As seen on TV

Netflix really is going all in on the video game shows, eh? I’m not even sure what to suggest given the completely random selection they’ve got. A Devil May Cry cartoon in the style of Castlevania I can see, but The Division? Who wants to see that, considering the story is probably the worst bit about the game?

I do wish something would happen with Nintendo though, either Netflix or movies. It seems like they talk about a Mario film every few years but nothing ever happens, but Zelda, Metroid, and F-Zero would all be much better ideas.

A CGI Zelda film with really good voice actors and everything would be amazing and I’m really surprised there’s been no hint of it yet.

GC: The guy behind Castlevania was hinting at it a year or so ago, but as you know nothing has coming of it yet.


Staying optimistic

As always, thanks for the extensive E3 coverage. I confess to greedily reading the Inbox, and your content in general, whenever I can but haven’t written in for a long time. Years in fact. So sorry for that.

I am a Shenmue III backer and have recently re-completed number II. I haven’t swallowed the delays as easily as others appear to have, in fact I was pretty gutted at the last one, but I am very pleased with how the third game is shaping up and I can’t wait to jump back in.

The confidence of the series continues to impress me. I remember the ending section of II somewhat frustrating me as a younger man, it’s a couple of hours long with very little to do aside from talk to your travelling companion and some light-hearted QTEs (till slipped into the river on more than one occasion!). However, this time round I found the whole section a nice palette cleanser for what had just happened in the city and what is still to come.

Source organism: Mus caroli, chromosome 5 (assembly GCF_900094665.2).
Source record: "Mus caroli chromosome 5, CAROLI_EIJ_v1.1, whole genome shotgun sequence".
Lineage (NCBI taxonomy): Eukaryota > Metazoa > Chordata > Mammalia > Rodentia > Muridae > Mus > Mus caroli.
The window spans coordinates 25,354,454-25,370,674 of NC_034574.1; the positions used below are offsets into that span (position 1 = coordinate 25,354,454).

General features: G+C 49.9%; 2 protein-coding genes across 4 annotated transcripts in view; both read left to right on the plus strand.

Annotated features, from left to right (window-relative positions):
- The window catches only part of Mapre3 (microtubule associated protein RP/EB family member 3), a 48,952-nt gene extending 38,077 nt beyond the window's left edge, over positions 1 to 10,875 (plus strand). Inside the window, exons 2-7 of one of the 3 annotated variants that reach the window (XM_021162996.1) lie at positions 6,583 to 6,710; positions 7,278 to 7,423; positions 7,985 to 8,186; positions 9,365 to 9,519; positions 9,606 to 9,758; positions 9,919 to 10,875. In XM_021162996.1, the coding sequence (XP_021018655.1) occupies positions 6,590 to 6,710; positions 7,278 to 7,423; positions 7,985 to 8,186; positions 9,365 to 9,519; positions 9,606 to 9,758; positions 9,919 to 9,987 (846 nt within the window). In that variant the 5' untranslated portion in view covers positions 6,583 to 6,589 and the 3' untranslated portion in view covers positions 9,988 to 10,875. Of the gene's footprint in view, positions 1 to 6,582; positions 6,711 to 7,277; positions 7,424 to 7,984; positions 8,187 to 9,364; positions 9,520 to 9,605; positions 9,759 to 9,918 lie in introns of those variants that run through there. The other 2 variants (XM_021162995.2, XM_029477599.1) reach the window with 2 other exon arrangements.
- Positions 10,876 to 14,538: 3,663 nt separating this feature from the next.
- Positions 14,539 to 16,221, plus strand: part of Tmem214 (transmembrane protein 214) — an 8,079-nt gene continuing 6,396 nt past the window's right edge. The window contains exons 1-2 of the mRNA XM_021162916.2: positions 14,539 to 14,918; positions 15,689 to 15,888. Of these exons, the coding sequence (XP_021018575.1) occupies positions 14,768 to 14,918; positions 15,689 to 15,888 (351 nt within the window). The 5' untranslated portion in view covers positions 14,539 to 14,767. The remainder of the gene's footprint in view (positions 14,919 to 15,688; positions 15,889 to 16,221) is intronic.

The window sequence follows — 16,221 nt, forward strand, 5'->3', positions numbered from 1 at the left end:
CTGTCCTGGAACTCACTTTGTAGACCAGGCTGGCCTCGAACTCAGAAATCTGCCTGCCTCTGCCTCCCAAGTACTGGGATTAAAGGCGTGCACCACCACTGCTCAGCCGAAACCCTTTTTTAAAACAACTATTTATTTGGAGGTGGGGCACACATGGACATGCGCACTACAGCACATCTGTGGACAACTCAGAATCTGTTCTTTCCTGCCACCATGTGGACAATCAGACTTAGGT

Very much looking forward to November and to seeing exactly how Yu Suzuki continues the story.

On a side note I really don’t get the outcry with regards to the Steam/Epic exclusivity. I regularly watch Angry Joe on YouTube and he was livid. I also crept a look on Twitter and some people were very upset, but I’m not sure where general disappointment stops nowadays and Internet outrage sets in. For me it will always be a console game, but for sure I’d have something to say if they changed my format choice from PlayStation to Xbox.

Happy summer to all, especially my fellow Shenmue fans who are eagerly awaiting the darker nights so we can finally guide pasty Ryo out of that cave he’s been stuck in for the last 20 years.